Hot Air: Voters & Visitors


A few takeaways from the most ballyhooed mid-term election since 1994:

  • Funny, I almost feel as though I’ll miss those daily emails from the Joe Donnelly campaign telling me the race between him and Mike Braun was dead even.
  • Who’s doing the polling for Indiana Dems? In 2016 Dem polls said Shelli Yoder and Trey Hollingsworth were running neck and neck. This year, those pollsters told us Donnelly/Braun was a tossup.
  • Polling places in Monroe County ran out of ballots? After all signs pointed to the turnout being historically high? I’m not naming names but somebody screwed up.
  • Wait, what?! An openly gay man, JD Ford, won Indiana’s 29th District State Senate seat? Beating longtime incumbent Mike Delph in a district that is dependably Red? What’s going on around here?
  • The above observation does not at all mean our state isn’t a dead-lock Republican one-party monolith. Both state chambers retain Republican supermajorities, every single statewide elective office is now held by a Republican, and seven of nine Indiana US House members are Republicans. Hell, in our own 9th District, home of the Bloomington SSR, for chrissakes, the Republican beat the Dem by 19 percentage points! Indiana is a GOP empire — and you can’t blame gerrymandering for it.
  • Finally, white suburban women across the nation to a large extent yesterday atoned for their 2016 sin.

You want more? Tune in to Big Talk Thursday at 5:30pm on WFHB, 91.3 FM, as Indiana University poli sci prof Jeff Isaac and I riff on yesterday’s results.


For years, novelists, filmmakers and cranks have been trying to envision the day we get visited by beings from a world other than this mad, mad, mad, mad one.

Extraterrestrials would, in the collective imagination, either be gangly, bellicose, creepy-crawlies as in The War of the Worlds or the cute merchandise tie-ins from ET or peace-seeking envoys like Klaatu.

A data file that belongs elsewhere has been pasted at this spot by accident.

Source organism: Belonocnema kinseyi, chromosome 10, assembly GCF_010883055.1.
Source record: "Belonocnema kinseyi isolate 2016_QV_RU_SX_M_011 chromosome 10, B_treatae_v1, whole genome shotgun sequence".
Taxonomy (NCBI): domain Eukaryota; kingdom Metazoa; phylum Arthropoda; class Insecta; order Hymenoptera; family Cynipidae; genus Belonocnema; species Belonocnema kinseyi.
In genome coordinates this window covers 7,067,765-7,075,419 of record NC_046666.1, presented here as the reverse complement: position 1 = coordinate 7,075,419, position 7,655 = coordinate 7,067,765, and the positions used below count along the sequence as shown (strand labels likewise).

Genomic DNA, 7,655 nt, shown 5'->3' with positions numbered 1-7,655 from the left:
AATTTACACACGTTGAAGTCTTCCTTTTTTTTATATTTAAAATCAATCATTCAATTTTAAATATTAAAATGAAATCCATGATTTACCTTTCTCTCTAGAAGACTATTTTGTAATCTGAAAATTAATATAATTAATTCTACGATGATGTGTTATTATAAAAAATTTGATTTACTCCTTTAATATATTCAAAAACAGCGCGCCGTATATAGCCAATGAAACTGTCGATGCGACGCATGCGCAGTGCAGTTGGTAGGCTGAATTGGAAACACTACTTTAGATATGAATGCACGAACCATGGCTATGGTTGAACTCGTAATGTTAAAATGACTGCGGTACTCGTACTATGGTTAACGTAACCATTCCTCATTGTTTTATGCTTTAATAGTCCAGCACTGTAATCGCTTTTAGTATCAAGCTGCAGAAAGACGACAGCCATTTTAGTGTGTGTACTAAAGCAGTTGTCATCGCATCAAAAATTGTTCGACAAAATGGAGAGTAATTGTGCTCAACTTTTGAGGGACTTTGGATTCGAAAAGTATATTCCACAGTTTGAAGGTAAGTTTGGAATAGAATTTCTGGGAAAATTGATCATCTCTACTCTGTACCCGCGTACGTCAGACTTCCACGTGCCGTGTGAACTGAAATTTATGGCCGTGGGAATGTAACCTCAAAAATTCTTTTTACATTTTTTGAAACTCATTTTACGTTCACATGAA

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Whatever form they’d take, our first encounter with Visitors From Another Planet would cause panic, hysterical reactions, the taking up of arms, and headlines as big as your head. Remember the guy running through the streets of Washington, DC after the saucer landed in The Day the Earth Stood Still? “They’re here! They’ve landed! They’re on the mall! They’re here!”

It always seemed to me our first brush with the caravan from, say, the planetary system of Proxima Centauri b would be the mother of all anticlimaxes. Why? Because a civilization so advanced it could send emissaries from one solar system to another would be virtually unrecognizable to us. Hell, we still think burning decayed dinosaur corpses and sludgy bacteria is the latest thing in propelling ourselves around this little globe. How in the hell are we going to see a deep space probe designed by a group of beings perhaps thousands of years ahead of us, technologically, for what it is?

That’s why this little item is making such a tiny splash. Or, more accurately, no splash at all:

The odds are against this cross between a desiccated turd and a Cheroot being a Spacebus from the planet Gblxcks. I say that only because there are several hundred billion stars in the Milky Way Galaxy (nobody can say for sure how many there are). Even if all those stars were surrounded by one or more planets, home to advanced civilizations, the chances that one of those civilizations would target this unremarkable blue ball for exploration are…, well, astronomical.

This dried up bean pod’ll probably turn out to be some easily explainable chunk of comet or asteroid or some such comparatively pedestrian thing.

But my guess is this is precisely what an alien probe might look like. Something so foreign that when it at last does come near this orb, we’ll all go, Hey, didja see Frances take over on House of Cards last night?

One thought on “Hot Air: Voters & Visitors

  1. David Paglis says:

    Bloomington SSR. Good One!

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